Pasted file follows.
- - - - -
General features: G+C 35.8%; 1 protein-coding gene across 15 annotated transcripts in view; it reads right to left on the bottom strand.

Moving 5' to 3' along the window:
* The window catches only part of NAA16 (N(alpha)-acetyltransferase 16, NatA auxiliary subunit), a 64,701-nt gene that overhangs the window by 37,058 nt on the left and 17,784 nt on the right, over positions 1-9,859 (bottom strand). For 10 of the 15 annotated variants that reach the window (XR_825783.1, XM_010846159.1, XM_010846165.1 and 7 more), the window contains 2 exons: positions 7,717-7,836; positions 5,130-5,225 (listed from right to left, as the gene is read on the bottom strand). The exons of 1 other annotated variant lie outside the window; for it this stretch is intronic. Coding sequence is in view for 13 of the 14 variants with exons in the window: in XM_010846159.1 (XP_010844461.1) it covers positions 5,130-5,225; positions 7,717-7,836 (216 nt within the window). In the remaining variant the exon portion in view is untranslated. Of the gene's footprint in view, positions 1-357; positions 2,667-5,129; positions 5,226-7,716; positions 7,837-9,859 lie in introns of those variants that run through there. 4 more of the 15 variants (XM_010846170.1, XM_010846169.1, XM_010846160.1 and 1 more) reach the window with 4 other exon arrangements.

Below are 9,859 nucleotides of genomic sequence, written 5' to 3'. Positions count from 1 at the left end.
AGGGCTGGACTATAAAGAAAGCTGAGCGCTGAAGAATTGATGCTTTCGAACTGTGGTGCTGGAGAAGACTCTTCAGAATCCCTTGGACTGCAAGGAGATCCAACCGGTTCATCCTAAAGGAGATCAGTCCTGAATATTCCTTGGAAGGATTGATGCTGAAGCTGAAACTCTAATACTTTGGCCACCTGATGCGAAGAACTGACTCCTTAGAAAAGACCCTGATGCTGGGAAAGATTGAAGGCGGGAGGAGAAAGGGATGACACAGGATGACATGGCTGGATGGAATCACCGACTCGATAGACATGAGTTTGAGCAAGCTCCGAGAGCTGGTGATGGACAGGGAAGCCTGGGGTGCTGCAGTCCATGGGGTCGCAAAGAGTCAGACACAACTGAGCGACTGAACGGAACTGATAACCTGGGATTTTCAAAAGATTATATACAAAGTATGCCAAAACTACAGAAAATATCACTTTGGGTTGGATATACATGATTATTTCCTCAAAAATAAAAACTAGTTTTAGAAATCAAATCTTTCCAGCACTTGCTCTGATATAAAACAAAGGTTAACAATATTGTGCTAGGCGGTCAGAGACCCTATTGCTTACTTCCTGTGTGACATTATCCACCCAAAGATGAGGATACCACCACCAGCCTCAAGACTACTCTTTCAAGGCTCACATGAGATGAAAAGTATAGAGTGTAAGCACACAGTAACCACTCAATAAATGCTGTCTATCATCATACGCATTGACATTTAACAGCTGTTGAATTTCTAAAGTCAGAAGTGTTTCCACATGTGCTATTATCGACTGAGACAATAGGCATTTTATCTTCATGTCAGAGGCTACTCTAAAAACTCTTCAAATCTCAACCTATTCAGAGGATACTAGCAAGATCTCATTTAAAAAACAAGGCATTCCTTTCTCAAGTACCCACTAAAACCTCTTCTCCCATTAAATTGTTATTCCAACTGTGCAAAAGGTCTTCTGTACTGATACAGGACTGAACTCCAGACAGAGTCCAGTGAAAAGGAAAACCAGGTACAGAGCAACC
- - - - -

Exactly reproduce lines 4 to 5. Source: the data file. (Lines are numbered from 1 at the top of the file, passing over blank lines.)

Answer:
Below are 9,859 nucleotides of genomic sequence, written 5' to 3'. Positions count from 1 at the left end.
AGGGCTGGACTATAAAGAAAGCTGAGCGCTGAAGAATTGATGCTTTCGAACTGTGGTGCTGGAGAAGACTCTTCAGAATCCCTTGGACTGCAAGGAGATCCAACCGGTTCATCCTAAAGGAGATCAGTCCTGAATATTCCTTGGAAGGATTGATGCTGAAGCTGAAACTCTAATACTTTGGCCACCTGATGCGAAGAACTGACTCCTTAGAAAAGACCCTGATGCTGGGAAAGATTGAAGGCGGGAGGAGAAAGGGATGACACAGGATGACATGGCTGGATGGAATCACCGACTCGATAGACATGAGTTTGAGCAAGCTCCGAGAGCTGGTGATGGACAGGGAAGCCTGGGGTGCTGCAGTCCATGGGGTCGCAAAGAGTCAGACACAACTGAGCGACTGAACGGAACTGATAACCTGGGATTTTCAAAAGATTATATACAAAGTATGCCAAAACTACAGAAAATATCACTTTGGGTTGGATATACATGATTATTTCCTCAAAAATAAAAACTAGTTTTAGAAATCAAATCTTTCCAGCACTTGCTCTGATATAAAACAAAGGTTAACAATATTGTGCTAGGCGGTCAGAGACCCTATTGCTTACTTCCTGTGTGACATTATCCACCCAAAGATGAGGATACCACCACCAGCCTCAAGACTACTCTTTCAAGGCTCACATGAGATGAAAAGTATAGAGTGTAAGCACACAGTAACCACTCAATAAATGCTGTCTATCATCATACGCATTGACATTTAACAGCTGTTGAATTTCTAAAGTCAGAAGTGTTTCCACATGTGCTATTATCGACTGAGACAATAGGCATTTTATCTTCATGTCAGAGGCTACTCTAAAAACTCTTCAAATCTCAACCTATTCAGAGGATACTAGCAAGATCTCATTTAAAAAACAAGGCATTCCTTTCTCAAGTACCCACTAAAACCTCTTCTCCCATTAAATTGTTATTCCAACTGTGCAAAAGGTCTTCTGTACTGATACAGGACTGAACTCCAGACAGAGTCCAGTGAAAAGGAAAACCAGGTACAGAGCAACC